Robin Hood Review

This latest production by the Junior section of NW1 Theatre School, with assistance from some of the Senior members, showcased the range of acting ages from 7 through to 18 that this group now has.
Watch more of our videos on Shots! 
and live on Freeview channel 276
Visit Shots! now

The scene was set before the play began with a cleverly designed programme in the form of a wanted poster for Robin Hood. To give the students a real experience of intimate theatre, the playing area was on the floor and the audience were around on three sides. This had the effect of drawing the audience into the story and made it easier to hear all the dialogue spoken.

The students dealt really well with this wordy script and Mila Naftel as Will and Sophia Mason as Much in particular brought out the humour in the text.

Hide Ad
Hide Ad

Amelia Evans played a very sly Guy and Anna Taylor was excellent as the scheming Sheriff of Nottingham. Yassin Corea as a constantly eating Bishop completed the baddie trio.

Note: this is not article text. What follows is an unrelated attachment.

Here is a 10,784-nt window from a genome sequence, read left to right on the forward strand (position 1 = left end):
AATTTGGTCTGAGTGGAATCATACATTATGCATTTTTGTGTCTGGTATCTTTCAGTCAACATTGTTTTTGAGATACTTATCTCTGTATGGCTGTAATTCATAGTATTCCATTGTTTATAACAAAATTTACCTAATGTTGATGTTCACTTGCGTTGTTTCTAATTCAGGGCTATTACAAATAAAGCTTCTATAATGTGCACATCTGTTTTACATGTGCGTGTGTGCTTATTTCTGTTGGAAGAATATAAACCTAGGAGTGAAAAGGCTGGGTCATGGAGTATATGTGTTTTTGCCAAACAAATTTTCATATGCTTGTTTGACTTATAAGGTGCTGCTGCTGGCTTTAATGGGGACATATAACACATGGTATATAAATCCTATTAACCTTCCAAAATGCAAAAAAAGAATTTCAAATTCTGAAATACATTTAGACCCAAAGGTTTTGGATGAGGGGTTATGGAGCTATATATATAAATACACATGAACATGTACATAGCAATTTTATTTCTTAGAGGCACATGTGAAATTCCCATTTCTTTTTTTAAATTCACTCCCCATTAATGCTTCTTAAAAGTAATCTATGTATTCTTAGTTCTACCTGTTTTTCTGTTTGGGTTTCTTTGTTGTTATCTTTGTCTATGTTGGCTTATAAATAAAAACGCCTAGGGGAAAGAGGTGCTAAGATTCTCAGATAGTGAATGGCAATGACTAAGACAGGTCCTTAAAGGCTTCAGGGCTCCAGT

Robin Hood productionRobin Hood production
Robin Hood production

There were a range of other drama skills on show which included a number of choreographed swordfights and even stick fighting featuring George Frank as Little John.

Eloise Russell played a feisty Maid Marion and the company gave two students the chance to play Robin Hood, one in each half. Gracie Elliott and Rosa Lovell both rose to the challenge and each brought their own interpretation to the part and worked nicely with Eloise while also dealing well with the amount of script and all the many challenging physical requirements.

Marshall Dean really stood out as King John and must be commended on the clarity of diction and projection brought to this part.

Hide Ad
Hide Ad

The hard working stage crew were accompanied by some well chosen medieval versions of modern songs (such as Billie Eilish’s Bad Guy) which allowed a connection with the younger cast and audience to be made. This was a great idea and worked really well. Costumes provided by Lynda Clarkson were just right for the time period and the attention to detail such as the hair for Guy was noticeable.

Directors Lucy Appleton and Amy Campbell have obviously put some long hours into this show and I particularly liked the use of the central wall as a back drop for each scene and the way that lots of different entrances and exits were in use throughout the play which assisted in keeping the pace up.

This theatre school likes to keep challenging itself with the productions that they produce and I look forward to their upcoming shows later in the year.

Related topics: